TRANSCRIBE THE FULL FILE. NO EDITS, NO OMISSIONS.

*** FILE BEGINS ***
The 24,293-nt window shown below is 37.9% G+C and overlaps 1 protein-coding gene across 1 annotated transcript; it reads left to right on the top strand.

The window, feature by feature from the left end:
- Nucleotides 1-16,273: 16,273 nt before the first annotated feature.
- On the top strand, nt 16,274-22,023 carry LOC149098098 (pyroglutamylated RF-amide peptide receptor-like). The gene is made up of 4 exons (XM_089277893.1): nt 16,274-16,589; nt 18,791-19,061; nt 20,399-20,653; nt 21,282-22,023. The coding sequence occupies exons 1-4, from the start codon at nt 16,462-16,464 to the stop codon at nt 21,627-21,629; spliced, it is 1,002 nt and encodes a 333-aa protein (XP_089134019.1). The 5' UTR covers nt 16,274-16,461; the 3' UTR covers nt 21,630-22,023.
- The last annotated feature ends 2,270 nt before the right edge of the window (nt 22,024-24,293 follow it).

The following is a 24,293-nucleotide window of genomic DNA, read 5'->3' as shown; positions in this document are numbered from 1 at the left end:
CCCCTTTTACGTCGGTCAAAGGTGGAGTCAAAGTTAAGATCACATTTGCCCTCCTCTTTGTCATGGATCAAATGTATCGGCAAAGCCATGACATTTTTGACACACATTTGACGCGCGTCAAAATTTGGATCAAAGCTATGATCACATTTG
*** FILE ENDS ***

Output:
The 24,293-nt window shown below is 37.9% G+C and overlaps 1 protein-coding gene across 1 annotated transcript; it reads left to right on the top strand.

The window, feature by feature from the left end:
- Nucleotides 1-16,273: 16,273 nt before the first annotated feature.
- On the top strand, nt 16,274-22,023 carry LOC149098098 (pyroglutamylated RF-amide peptide receptor-like). The gene is made up of 4 exons (XM_089277893.1): nt 16,274-16,589; nt 18,791-19,061; nt 20,399-20,653; nt 21,282-22,023. The coding sequence occupies exons 1-4, from the start codon at nt 16,462-16,464 to the stop codon at nt 21,627-21,629; spliced, it is 1,002 nt and encodes a 333-aa protein (XP_089134019.1). The 5' UTR covers nt 16,274-16,461; the 3' UTR covers nt 21,630-22,023.
- The last annotated feature ends 2,270 nt before the right edge of the window (nt 22,024-24,293 follow it).

The following is a 24,293-nucleotide window of genomic DNA, read 5'->3' as shown; positions in this document are numbered from 1 at the left end:
CCCCTTTTACGTCGGTCAAAGGTGGAGTCAAAGTTAAGATCACATTTGCCCTCCTCTTTGTCATGGATCAAATGTATCGGCAAAGCCATGACATTTTTGACACACATTTGACGCGCGTCAAAATTTGGATCAAAGCTATGATCACATTTG